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The Actual Nature of the Understanding and Enjoyment of Gososeol (古小說) as Seen through the Documentary Records of Foreigners of the Early 20th Century - focusing on the article ‘Korean Fiction’ in The Korea Review (1902) -

Lee, Min Heui 1

1강원대학교

Accredited

ABSTRACT

There are not enough extant written sources which allow us to reconstruct the reading culture of Gososeol (古小說, Korean classic novel). In such a situation, some the documents left by foreigners who wrote about the reading culture and enjoyment of Gososel works can be an important complementary source. Especially, The Korea Review (1902), which contained an article entitled ‘Korean Fiction’ by Hulbert, is a good example; Hulbert introduces in this article the history of Gososel, the unique characteristics of the works, and the enjoyment aspect and real life of old novel readers. Therefore, we can judge, from these articles, how foreigners regarded the Korean old novel 100 years ago. Hulbert was interested in Korean classic literature, studying various fields and staying in Korea for about 20 years, which is why he wrote an article such as ‘Korean Fiction’. And though the Swedish journalist Arson Grebst stayed in Korea for only 4 months, he also recorded vividly how Korean people enjoyed their old novel works at the time, and how foreigners regarded the Korean old novels. They commonly recognized that Pansori and old novels are oral narrative and recorded the perception that foreigners had about the relationship between Pansori and Gososeol enjoyment under a multi-faceted academic interest. In addition, they also observed and precisely recorded the reading scenes of storytellers and scenes of Pansori. In the article ‘Korean Fiction’, Hulbert identified the Korean-text novel, rather than the Chinese-text novel, as being located at the center of the developmental processes in the history of Korean old novels. This is opposite to the perspective of Thomas Gale, who was famously pro-Korean. Hulbert emphasized the close relationship between the novel genre, tales and folk art. It is also possible to confirm, based on the documentary evidence left by these foreigners, that the reciting of Gososeol works in the form of an oral text - such as Yojeonbeop (邀錢法) - was a general occurrence, and more popular than its reading in the form of a book text. This demonstrates that the documentary records of foreigners are important and useful material in surveying how reciting reading instead of silent reading was popular in the early 20th century.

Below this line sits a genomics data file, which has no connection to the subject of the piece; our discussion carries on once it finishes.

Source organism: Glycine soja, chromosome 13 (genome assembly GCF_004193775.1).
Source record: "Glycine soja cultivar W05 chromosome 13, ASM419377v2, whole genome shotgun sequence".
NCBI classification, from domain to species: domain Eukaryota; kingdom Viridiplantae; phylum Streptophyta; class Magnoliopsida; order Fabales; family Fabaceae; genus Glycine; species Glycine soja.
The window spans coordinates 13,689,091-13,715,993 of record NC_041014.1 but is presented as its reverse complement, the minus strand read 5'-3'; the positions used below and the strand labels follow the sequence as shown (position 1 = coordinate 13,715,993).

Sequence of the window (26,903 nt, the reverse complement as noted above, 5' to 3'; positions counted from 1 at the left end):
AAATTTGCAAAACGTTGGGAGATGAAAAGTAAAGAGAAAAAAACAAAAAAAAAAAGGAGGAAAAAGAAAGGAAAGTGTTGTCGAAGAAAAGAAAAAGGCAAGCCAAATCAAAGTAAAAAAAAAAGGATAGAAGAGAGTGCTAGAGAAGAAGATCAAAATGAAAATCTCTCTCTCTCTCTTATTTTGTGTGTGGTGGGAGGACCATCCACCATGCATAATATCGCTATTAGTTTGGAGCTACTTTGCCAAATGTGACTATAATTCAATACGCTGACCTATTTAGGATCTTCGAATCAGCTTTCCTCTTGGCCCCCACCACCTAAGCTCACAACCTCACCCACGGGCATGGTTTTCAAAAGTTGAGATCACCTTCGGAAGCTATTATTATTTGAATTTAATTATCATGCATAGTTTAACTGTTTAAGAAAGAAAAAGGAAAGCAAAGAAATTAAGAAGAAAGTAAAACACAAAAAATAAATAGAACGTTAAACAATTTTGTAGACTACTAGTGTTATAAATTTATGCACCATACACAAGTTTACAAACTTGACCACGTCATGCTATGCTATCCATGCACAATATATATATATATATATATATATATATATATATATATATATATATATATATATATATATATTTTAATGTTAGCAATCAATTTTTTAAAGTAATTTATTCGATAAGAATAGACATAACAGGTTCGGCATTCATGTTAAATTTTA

Citation status

* References for papers published after 2022 are currently being built.

This paper was written with support from the National Research Foundation of Korea.